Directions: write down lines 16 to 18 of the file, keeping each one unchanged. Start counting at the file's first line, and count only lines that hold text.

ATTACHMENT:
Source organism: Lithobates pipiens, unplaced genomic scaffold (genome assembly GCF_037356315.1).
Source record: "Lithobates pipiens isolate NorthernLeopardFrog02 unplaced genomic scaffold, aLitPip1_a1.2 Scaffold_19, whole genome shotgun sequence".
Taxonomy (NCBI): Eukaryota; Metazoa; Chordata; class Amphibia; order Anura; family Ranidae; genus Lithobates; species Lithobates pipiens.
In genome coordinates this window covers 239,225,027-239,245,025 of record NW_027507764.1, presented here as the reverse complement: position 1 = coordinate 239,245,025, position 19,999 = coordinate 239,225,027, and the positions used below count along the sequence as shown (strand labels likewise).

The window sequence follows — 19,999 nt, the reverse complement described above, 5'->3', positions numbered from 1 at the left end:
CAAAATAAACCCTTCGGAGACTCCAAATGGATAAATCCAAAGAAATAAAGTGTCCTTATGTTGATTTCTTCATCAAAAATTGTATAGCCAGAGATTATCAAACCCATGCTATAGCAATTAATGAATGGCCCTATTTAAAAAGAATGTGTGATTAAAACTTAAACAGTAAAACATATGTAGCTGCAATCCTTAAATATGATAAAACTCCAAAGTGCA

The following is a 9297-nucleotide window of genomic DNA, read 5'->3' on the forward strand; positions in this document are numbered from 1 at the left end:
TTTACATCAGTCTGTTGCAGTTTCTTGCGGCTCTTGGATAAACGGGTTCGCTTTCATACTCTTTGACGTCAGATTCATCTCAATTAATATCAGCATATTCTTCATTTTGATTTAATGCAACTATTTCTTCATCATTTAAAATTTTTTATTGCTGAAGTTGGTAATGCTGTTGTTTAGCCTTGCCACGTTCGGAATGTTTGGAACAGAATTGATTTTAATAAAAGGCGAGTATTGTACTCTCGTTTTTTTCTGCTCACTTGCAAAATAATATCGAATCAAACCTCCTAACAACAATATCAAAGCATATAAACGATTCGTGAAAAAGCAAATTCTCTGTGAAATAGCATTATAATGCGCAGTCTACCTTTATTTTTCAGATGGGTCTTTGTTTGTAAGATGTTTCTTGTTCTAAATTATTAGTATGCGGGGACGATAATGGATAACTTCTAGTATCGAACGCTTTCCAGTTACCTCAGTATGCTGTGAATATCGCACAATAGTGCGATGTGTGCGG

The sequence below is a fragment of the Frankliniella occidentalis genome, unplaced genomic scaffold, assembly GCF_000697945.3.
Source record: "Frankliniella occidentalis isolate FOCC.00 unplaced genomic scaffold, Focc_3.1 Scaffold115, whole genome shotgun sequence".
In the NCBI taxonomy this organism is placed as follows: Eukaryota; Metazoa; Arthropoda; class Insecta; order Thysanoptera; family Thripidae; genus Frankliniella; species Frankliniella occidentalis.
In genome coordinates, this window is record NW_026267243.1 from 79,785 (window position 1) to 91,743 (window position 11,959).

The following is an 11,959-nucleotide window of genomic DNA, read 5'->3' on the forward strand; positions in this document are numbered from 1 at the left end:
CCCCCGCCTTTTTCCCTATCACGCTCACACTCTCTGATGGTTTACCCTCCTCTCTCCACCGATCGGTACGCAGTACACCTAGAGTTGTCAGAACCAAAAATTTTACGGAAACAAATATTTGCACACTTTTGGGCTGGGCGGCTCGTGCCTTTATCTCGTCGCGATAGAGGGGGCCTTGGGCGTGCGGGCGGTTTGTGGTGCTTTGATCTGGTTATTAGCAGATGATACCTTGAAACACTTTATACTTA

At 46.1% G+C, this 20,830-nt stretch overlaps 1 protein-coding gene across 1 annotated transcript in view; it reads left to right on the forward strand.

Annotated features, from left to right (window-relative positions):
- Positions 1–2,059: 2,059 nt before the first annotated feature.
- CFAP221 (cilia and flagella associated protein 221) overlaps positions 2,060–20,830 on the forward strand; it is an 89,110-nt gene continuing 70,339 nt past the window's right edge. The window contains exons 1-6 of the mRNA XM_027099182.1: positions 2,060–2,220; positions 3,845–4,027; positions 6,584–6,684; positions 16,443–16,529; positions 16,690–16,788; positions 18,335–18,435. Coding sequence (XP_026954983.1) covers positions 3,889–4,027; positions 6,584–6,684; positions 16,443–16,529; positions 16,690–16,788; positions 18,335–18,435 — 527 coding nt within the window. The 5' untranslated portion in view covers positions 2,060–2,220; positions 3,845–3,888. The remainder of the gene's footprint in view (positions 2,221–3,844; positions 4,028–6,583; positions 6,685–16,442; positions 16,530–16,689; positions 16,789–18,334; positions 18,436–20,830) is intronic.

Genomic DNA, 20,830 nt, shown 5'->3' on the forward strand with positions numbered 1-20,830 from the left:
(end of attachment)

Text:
Annotated features, from left to right (window-relative positions):
- Positions 1–2,059: 2,059 nt before the first annotated feature.
- CFAP221 (cilia and flagella associated protein 221) overlaps positions 2,060–20,830 on the forward strand; it is an 89,110-nt gene continuing 70,339 nt past the window's right edge. The window contains exons 1-6 of the mRNA XM_027099182.1: positions 2,060–2,220; positions 3,845–4,027; positions 6,584–6,684; positions 16,443–16,529; positions 16,690–16,788; positions 18,335–18,435. Coding sequence (XP_026954983.1) covers positions 3,889–4,027; positions 6,584–6,684; positions 16,443–16,529; positions 16,690–16,788; positions 18,335–18,435 — 527 coding nt within the window. The 5' untranslated portion in view covers positions 2,060–2,220; positions 3,845–3,888. The remainder of the gene's footprint in view (positions 2,221–3,844; positions 4,028–6,583; positions 6,685–16,442; positions 16,530–16,689; positions 16,789–18,334; positions 18,436–20,830) is intronic.